The story reports that anacetrapib did not show the type of harmful effects (including higher blood pressure and higher rates of cardiovascular problems and death) seen in trials of a similar drug, torcetrapib, which was pulled from testing. However, the story does not make it clear that this trial was designed to detect harms that were at least 25 percent more common in the treatment group than in the placebo group… so it was not powerful enough to rule out side effects that were less common than that threshold.

Does the story seem to grasp the quality of the evidence?


This story clearly states more than once that this trial was primarily intended to look at safety, not possible health benefits. The lead sentence says the drug  “seems to have passed an initial hurdle by proving safe in preliminary trials.” Only then does it mention that trial participants on the drug saw substantial changes in their cholesterol numbers compared to the people who were given a placebo, with the “good” HDL cholesterol levels rising and the “bad” LDL cholesterol levels falling. Comments such as “simultaneously excited and leery” and “Don’t take this to the bank” emphasized that the results are welcome news, but far from conclusive. The story accurately reports that the researchers saw a tendency toward better outcomes, but that the trial lasted only 18 months, and as mentioned above, the trial was not designed to demonstrate health effects.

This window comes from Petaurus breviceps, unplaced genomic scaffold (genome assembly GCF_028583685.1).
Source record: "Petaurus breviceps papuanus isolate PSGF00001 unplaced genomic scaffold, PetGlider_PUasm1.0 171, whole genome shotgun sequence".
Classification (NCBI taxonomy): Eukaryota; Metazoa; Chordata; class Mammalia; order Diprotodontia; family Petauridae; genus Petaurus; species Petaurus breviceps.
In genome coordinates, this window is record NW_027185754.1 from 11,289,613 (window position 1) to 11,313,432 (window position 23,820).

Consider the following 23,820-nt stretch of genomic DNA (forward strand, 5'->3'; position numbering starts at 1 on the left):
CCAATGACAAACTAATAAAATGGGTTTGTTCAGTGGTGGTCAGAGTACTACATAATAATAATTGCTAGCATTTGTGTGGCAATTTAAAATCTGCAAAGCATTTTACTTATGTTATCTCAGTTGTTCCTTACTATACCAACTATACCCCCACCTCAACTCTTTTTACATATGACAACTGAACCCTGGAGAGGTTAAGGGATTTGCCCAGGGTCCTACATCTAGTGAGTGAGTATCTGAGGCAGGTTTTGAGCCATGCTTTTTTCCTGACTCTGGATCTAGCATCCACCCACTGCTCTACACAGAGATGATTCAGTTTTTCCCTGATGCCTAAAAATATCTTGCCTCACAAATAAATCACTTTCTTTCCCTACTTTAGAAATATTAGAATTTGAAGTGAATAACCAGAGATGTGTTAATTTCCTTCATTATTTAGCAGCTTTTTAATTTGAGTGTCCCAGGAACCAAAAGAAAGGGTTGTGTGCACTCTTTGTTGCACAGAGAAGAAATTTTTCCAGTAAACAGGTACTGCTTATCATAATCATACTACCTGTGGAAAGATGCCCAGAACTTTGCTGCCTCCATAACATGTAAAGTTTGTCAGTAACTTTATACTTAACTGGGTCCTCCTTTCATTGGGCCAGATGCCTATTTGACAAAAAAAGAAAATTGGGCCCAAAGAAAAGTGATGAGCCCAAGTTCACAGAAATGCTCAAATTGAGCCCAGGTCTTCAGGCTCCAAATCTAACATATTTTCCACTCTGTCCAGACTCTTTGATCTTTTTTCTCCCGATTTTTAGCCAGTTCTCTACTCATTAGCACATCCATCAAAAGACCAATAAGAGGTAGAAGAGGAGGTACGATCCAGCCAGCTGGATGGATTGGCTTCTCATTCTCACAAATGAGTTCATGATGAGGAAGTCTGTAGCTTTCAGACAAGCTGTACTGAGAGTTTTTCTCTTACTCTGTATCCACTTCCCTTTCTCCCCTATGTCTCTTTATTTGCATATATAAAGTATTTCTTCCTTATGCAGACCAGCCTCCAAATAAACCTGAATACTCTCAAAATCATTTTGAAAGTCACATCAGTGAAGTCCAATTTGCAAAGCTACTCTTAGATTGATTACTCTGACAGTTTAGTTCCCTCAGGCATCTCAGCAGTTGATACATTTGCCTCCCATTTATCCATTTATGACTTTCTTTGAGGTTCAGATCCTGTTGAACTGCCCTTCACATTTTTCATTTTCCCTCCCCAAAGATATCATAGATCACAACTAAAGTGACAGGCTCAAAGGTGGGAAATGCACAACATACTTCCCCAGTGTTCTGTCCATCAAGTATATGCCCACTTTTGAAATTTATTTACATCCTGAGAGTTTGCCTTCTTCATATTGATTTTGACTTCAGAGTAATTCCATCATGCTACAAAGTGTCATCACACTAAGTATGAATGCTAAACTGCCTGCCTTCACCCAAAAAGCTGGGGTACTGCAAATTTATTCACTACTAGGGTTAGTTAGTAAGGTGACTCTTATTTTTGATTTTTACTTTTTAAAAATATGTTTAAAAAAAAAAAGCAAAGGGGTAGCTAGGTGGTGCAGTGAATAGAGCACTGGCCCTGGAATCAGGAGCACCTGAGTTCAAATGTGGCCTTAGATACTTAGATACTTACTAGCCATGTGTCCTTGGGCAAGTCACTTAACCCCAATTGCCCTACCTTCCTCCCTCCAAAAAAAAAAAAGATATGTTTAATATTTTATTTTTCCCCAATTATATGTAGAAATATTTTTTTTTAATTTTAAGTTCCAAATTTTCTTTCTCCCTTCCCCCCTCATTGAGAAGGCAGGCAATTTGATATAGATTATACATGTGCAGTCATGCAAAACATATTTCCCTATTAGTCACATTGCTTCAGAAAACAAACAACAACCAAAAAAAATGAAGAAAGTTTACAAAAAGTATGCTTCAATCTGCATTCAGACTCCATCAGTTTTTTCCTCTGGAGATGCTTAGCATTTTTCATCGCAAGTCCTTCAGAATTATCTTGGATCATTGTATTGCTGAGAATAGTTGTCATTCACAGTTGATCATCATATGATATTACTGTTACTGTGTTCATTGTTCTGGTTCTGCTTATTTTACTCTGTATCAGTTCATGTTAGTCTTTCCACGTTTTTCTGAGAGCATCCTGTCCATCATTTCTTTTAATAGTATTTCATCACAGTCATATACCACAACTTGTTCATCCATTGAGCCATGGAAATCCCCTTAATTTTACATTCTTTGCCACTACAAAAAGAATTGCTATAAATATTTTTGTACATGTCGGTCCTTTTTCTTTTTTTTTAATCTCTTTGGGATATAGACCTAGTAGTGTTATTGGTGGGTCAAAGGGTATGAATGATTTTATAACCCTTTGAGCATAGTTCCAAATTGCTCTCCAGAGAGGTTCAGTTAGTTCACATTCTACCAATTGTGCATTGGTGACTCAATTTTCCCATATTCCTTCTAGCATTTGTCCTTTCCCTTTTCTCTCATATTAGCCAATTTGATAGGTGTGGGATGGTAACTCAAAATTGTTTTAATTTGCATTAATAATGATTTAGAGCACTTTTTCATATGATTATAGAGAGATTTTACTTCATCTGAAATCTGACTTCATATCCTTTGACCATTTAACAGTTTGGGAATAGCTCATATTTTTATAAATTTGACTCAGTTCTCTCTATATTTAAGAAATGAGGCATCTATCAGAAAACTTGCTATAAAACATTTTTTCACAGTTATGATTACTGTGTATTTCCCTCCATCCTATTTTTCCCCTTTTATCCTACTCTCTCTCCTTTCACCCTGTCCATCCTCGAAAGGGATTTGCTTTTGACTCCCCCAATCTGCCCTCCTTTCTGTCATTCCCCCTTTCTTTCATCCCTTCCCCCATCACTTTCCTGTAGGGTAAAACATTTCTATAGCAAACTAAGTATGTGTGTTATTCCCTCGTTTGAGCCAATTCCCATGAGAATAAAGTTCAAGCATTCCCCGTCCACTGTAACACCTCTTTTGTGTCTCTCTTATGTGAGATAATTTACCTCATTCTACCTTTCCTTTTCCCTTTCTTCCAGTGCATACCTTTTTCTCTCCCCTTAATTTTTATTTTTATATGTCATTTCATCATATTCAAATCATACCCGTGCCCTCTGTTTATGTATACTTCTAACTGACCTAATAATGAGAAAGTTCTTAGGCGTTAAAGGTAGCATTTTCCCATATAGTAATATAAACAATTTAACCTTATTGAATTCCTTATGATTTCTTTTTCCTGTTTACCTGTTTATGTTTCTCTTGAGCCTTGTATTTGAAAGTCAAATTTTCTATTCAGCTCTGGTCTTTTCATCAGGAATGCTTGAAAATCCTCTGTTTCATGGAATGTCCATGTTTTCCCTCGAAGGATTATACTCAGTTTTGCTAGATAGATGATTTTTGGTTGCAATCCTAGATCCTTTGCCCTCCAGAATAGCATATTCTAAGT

Does the story commit disease-mongering?